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US – 6.4 million workers want full-time jobs but are working only part-time hours

An ongoing structural shift toward more intensive use of part-time employment by many employers is driving the elevated rate of involuntary part-time work. Over six years into an economic recovery, the share of people working part time because they can only get part-time hours remains at recessionary levels. The number working part time involuntarily remains … Continue reading

Technology, jobs, and the future of work – Several solution spaces to consider

Automation, digital platforms, and other innovations are changing the fundamental nature of work. Understanding these shifts can help policy makers, business leaders, and workers move forward.  Policy makers will need to address issues such as benfits and variability that these digital platforms can raise. ƒAccelerate the creation of jobs in general through stimulating investment and … Continue reading

Employment Insurance Coverage in Canada, 2015 – 65.3% of all unemployed paid premiums with 81.1% of them being eligible

The eligibility rate for receiving regular Employment Insurance (EI) benefits was 82.8% in 2015, little changed from 83.1% in 2014. In all, 848,000 unemployed people contributed to the EI program in 2015, as they paid premiums in the 12 months preceding their unemployment spell. This represented 65.3% of all unemployed, the largest share since 2009. From 2014 to 2015, the proportion of unemployed people who contributed to the EI … Continue reading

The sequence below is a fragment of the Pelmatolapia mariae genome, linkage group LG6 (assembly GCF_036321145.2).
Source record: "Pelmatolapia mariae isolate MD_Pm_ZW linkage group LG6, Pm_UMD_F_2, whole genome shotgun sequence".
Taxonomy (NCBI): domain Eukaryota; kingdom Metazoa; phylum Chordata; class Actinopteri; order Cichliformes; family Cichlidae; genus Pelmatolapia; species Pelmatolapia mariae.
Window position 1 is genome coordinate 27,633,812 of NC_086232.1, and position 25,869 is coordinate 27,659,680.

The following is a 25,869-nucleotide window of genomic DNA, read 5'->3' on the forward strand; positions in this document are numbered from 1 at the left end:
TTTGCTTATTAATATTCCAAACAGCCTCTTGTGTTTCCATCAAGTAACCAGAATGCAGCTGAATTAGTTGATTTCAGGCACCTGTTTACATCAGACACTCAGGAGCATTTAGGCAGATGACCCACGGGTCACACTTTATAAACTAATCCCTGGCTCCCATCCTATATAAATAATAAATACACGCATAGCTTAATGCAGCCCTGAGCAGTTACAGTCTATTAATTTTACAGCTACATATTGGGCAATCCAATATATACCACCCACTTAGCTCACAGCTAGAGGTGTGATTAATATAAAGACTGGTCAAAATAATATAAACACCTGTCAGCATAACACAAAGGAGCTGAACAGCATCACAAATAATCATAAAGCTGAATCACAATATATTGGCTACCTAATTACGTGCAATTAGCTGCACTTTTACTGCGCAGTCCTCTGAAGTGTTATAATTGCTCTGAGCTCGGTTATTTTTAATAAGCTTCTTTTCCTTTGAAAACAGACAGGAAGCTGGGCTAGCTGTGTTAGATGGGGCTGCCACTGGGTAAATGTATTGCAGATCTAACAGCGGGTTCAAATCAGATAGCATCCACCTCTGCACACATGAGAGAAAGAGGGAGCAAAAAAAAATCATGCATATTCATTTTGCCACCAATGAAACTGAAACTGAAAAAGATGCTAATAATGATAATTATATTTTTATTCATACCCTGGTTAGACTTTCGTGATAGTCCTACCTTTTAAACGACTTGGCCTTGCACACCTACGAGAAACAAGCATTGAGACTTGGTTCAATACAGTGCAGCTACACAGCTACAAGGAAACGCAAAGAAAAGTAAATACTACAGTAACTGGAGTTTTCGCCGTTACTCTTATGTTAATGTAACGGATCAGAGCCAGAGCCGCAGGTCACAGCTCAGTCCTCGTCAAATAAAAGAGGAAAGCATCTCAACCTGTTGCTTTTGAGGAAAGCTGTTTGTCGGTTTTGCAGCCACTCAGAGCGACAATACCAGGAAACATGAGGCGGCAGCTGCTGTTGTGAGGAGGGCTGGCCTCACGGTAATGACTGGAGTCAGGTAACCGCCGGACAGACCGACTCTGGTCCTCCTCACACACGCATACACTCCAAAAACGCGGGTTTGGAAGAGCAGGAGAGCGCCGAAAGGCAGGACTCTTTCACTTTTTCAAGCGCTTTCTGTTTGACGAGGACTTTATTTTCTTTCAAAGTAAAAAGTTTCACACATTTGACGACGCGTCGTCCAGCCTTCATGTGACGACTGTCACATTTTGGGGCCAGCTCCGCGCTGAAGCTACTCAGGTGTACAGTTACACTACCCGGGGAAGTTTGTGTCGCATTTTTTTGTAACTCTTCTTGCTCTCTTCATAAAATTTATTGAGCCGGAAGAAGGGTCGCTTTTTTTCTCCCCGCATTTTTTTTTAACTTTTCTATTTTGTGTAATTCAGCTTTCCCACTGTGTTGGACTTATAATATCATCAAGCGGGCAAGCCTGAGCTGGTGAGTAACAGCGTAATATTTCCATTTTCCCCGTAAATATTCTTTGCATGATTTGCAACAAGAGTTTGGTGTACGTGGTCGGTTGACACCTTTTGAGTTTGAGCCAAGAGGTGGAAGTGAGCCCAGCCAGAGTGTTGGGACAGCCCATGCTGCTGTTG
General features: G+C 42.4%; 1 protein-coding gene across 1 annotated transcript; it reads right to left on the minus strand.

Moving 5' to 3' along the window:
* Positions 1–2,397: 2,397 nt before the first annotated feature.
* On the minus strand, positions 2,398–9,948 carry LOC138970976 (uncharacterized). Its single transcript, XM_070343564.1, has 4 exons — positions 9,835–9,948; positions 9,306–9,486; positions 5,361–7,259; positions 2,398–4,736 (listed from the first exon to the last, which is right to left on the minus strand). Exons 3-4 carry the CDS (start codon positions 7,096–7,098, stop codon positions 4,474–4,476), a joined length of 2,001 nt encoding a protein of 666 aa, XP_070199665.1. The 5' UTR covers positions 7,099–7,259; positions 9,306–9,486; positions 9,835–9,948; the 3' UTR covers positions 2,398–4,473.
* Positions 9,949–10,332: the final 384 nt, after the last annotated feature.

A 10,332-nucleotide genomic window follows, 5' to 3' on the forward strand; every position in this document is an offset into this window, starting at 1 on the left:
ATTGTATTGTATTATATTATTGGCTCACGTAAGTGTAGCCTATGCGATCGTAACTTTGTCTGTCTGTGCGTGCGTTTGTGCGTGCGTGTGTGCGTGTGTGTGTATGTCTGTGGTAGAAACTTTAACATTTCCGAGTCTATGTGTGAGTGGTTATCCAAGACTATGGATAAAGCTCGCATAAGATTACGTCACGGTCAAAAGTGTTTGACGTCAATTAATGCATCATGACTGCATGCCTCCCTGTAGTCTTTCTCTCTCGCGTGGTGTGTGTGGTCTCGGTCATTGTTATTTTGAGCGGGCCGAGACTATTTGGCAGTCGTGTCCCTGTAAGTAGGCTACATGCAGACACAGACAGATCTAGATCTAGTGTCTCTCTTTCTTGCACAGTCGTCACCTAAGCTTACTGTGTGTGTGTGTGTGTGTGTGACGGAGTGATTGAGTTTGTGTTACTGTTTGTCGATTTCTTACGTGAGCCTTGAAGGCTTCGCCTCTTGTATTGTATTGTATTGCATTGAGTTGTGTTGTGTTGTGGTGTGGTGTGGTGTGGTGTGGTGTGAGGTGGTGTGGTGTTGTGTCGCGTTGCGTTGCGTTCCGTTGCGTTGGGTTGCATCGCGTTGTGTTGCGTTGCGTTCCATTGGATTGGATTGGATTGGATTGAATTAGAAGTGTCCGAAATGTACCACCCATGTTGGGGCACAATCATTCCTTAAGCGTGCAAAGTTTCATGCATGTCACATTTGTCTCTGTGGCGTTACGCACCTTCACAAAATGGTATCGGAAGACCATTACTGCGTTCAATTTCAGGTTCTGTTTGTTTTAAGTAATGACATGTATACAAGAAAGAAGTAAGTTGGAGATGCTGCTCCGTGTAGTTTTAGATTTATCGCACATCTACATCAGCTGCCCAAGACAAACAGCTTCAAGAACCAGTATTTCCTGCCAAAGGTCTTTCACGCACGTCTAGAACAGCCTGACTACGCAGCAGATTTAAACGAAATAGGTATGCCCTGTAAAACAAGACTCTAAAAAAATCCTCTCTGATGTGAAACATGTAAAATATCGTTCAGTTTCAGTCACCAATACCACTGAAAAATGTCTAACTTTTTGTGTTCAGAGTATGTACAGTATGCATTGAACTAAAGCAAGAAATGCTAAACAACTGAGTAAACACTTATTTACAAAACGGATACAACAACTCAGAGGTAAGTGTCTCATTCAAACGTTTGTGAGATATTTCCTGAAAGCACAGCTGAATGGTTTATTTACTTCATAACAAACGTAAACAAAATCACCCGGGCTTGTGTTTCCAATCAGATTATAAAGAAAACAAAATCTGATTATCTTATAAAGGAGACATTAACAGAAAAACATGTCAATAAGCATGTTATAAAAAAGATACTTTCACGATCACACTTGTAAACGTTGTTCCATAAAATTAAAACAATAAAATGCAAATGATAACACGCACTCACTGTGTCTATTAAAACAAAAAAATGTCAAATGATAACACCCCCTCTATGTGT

Work-Based Learning for Youth in US – Promising practices

This paper examines four different youth work-based learning strategies, each targeting different youth populations and industry sectors, and identifies key elements of these programs’ success, challenges each has needed to address, and policy recommendations to address these challenges. Why work-based learning Well-designed work-based learning opportunities provide youth participants with occupational and work readiness training while … Continue reading

16–18-year-olds in UK – Making the apprenticeship system work

Too many 16–18-year-olds are studying level 2 courses that do not help them progress to higher levels of vocational education or start a successful career. This is contributing to England’s relatively high levels of youth unemployment, as many young people struggle to make the transition from education to work. The current system of vocational education … Continue reading